Flexor digitorum muscle and tendons were also collected from the above rats and examined for signs of histopathological changes in the en bloc soft tissue sections after staining with the ED1 antibody or hematoxylin and eosin (H&E). Muscles were defined as having microdamage by the presence of atrophied myofibers and the presence of ED1+ macrophages within myofibers (internal) in the same tissue section [27, 43]. The number of myofibers with presence of ED1+ macrophages internal to the myofiber were counted in the mid-belly (widest) region of a cross-sectional slice of the flexor digitorum longus (region depicted in [58]), using a modification of previously described quantification methods and an image analysis system (Bioquant) connected to a Nikon E800, at three microscope field locations per rat [20]. No edema was observed in any muscle belly, so edema was not measureable. Tendons were scored at the level of the wrist using a modification of a semiquantitative scoring method (Bonar scale) for four factors: cell shape, collagen organization, cellularity, and amount of vascularization, in peritendon and endotendon, as described previously [58]. The person carrying out the computerized image analyses was blinded to treatment. Briefly, each factor was scored on a four point scale (0–3), with 0 being normal and 3 showing the most pathology; when summated, the total possible score would be 12. Each determination was made for each flexor digitorum tendon at the level of the wrist, at three microscope field locations per rat, in two to three separate sections per rat. Only the 12-week HRHF tendon data has been previously reported [58].

Spinal cords were also collected from the paraformaldehyde perfused animals. Lower cervical segments of the spinal cords were prepared, immunostained for substance P antibody (AB1566, Millipore), and quantified for percent area with Substance P immunostaining, as described previously [71], for: 0- and 12-week LRLF (n = 9 and 6, respectively), 0- and 12-week HRLF (n = 9 and 6, respectively), 0- and 12-week LRHF (n = 9 and 3, respectively), 0- and 12-week HRHF (n = 9 and 6, respectively), and NC rats (n = 9). The image analyses were carried out in a blinded fashion. The 12-week LRHF data has been previously reported [55].

MicroCT analysis of distal radius

Radial bones collected from the above rats were used for micro-computerized tomography (microCT) analysis: 12-week LRLF (n = 6), 12-week HRLF (n = 6), 12-week LRHF (n = 6), 12-week HRHF (n = 6), with results compared to food restricted control (FRC) rats (n = 6), rather than NC rats, in order to control for possible bone loss due to the food restriction. Analysis of the distal radial trabecular bone was performed according to recent guidelines [72]. A Skyscan 1172, 12 MPixel model, high resolution cone-beam microCT scanner (Skyscan, Ltd, Antwerp, Belgium) was used to scan a 6 mm length of distal radius, using the following settings: x-ray source spot size of 300 nm, camera pixel size of 8.91 μm, Al 0.5 mm filter, voltage of 59 kV, current of 167 μA, rotation step of 0.40o, frame averaging of 4, a ring artifact correction of 10, and a beam hardening correction of 60%. The image slices were reconstructed using cone-beam reconstruction software (Skyscan NRecon) based on the Feldkamp algorithm, a process that yielded 8 μm thick sections in the axial plane, for each radius and ulna. Morphological traits were assessed starting 1 mm proximal to the growth plates, and then extending proximally from this position for 1 mm (112 slices). The volume of interest for trabecular microarchitectural variables was bounded to a few pixels within the endocortical margin. An upper threshold of 255 and a lower threshold of 75 were used to delineate each pixel as bone or non-bone; simple global thresholding methods were used. Trabecular morphometric traits were computed from binarized images using direct 3D techniques that do not rely on prior assumptions on underlying structures: trabecular bone volume per total volume (BV/TV), mean trabecular thickness (Tb.Th.), mean trabecular number (Tb.N.), and mean trabecular separation (Tb.Sp.).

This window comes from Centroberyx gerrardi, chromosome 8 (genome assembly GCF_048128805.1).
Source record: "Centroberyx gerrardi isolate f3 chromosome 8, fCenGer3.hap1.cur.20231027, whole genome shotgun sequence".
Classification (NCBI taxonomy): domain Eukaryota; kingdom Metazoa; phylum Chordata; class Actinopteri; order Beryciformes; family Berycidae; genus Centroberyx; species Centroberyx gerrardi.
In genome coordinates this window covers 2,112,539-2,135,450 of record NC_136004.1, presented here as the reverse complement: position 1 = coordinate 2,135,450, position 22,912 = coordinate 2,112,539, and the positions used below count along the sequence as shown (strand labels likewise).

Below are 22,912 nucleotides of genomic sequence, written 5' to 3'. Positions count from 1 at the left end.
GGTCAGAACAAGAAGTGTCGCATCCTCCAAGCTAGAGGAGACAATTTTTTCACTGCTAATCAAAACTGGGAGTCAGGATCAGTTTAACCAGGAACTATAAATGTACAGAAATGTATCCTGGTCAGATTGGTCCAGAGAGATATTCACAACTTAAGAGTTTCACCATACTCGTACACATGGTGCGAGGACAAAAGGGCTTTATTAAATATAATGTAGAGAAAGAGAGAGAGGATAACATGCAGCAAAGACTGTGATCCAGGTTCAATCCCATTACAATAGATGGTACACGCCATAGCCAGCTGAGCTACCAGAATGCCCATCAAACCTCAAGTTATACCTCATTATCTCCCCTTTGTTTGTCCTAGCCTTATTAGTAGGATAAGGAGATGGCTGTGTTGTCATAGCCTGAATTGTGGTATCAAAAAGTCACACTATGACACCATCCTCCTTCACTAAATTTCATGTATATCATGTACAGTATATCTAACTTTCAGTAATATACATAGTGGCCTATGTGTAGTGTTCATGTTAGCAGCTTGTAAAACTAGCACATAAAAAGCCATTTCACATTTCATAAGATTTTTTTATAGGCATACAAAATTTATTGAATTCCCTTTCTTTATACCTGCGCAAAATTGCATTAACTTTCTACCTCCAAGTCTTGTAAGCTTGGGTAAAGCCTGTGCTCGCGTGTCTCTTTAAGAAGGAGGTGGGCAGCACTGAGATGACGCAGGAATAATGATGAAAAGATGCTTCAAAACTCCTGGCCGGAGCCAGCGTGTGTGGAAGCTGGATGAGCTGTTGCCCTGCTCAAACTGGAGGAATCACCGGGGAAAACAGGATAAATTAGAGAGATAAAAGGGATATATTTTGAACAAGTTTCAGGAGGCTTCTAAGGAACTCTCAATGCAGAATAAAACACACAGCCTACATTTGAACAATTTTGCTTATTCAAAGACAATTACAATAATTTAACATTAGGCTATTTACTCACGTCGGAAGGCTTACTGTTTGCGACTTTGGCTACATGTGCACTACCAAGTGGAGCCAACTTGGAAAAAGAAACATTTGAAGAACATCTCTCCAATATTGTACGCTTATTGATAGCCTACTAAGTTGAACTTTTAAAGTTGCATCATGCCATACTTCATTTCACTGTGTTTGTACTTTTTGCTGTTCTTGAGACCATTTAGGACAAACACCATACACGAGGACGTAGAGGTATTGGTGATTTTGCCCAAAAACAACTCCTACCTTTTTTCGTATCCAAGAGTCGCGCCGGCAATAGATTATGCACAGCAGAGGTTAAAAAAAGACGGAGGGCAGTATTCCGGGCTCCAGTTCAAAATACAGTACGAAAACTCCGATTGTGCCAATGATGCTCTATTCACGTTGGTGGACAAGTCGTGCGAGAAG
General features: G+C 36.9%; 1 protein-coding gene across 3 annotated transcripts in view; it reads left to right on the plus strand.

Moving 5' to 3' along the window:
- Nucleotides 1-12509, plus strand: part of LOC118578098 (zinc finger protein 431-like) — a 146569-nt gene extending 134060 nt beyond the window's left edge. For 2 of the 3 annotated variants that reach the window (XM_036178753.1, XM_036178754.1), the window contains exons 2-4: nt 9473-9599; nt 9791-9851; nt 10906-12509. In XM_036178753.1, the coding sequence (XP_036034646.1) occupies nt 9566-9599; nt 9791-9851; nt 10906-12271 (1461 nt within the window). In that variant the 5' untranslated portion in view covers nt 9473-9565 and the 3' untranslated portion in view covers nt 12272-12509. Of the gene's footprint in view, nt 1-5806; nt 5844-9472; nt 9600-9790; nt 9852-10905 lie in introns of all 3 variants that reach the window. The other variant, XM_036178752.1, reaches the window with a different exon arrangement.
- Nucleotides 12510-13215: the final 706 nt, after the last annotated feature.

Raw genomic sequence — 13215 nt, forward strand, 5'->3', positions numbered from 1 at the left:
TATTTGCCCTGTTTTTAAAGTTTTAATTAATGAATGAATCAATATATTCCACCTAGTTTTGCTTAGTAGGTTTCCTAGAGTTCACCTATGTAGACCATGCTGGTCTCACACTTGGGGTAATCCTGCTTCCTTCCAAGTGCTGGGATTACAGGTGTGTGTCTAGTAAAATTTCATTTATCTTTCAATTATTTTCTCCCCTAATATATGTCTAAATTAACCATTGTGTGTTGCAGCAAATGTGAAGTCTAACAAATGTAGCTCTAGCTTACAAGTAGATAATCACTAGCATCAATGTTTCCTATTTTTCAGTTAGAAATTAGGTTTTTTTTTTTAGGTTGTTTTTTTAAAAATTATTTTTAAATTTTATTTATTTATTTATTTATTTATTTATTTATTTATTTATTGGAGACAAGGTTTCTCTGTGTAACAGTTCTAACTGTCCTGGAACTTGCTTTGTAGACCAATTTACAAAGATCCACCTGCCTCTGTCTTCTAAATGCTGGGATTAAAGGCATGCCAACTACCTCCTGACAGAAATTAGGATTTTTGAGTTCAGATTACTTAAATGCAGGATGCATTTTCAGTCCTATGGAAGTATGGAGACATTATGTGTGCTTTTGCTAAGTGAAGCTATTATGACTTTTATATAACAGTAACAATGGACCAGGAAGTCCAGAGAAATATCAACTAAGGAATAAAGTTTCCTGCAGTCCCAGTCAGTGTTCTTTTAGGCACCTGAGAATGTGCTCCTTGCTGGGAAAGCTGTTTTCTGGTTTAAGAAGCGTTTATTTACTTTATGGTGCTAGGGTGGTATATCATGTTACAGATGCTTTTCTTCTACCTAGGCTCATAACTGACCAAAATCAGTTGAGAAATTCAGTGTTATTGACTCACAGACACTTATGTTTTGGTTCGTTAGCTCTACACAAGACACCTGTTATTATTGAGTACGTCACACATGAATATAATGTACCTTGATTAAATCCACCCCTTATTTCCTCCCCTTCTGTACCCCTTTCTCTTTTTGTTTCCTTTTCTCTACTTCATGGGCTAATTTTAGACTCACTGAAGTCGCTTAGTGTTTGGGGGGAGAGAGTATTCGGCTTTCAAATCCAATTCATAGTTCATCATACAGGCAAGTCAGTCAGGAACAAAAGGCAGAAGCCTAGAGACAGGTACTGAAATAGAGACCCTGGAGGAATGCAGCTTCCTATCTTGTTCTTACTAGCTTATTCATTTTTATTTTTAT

Histomorphometric analyses of cartilage and bones

The above bones scanned for microCT were then used for bone and cartilage histomorphometry, as were bones from trained only rats: 0- and 12-week LRLF (n = 4 and 6, respectively), 0- and 12-week HRLF (n = 6 and 9, respectively), 0- and 12-week LRHF (n = 6 each), 0- and 12-week HRHF (n = 6 each), and FRC rats (n = 6). Bones were processed and embedded in methyl methacrylate (MMA) or paraffin, sectioned into 3 to 5 μm thick longitudinal sections (3 μm for MMA; 5 μm for paraffin) and mounted onto slides, as described previously [62, 73]. Slides were stained with Goldner’s Trichrome for counting osteoblasts, or immunohistochemically for TRACP (Cline Zy-9C5; Zymed Laboratories Inc., South Francisco, CA, USA) and ED1 (MAB1435, clone ED1, Millipore, Billerica, MA) for counting osteoclasts (ED1 is a marker of osteoclasts, macrophages and their progenitors; only multinucleated Trap5/ED1+ cells were counted in this study), as described previously [21, 74]. Numbers of cells per bone surface (N.Ob/BS and N.Oc/BS) were counted in the same region as assayed using microCT using a Nikon E800 microscope interfaced with a Q-Imaging digital camera, and an image analysis system (Bioquant Osteo 2012, v12.1). The person carrying out the histomorphometry was blinded to treatment.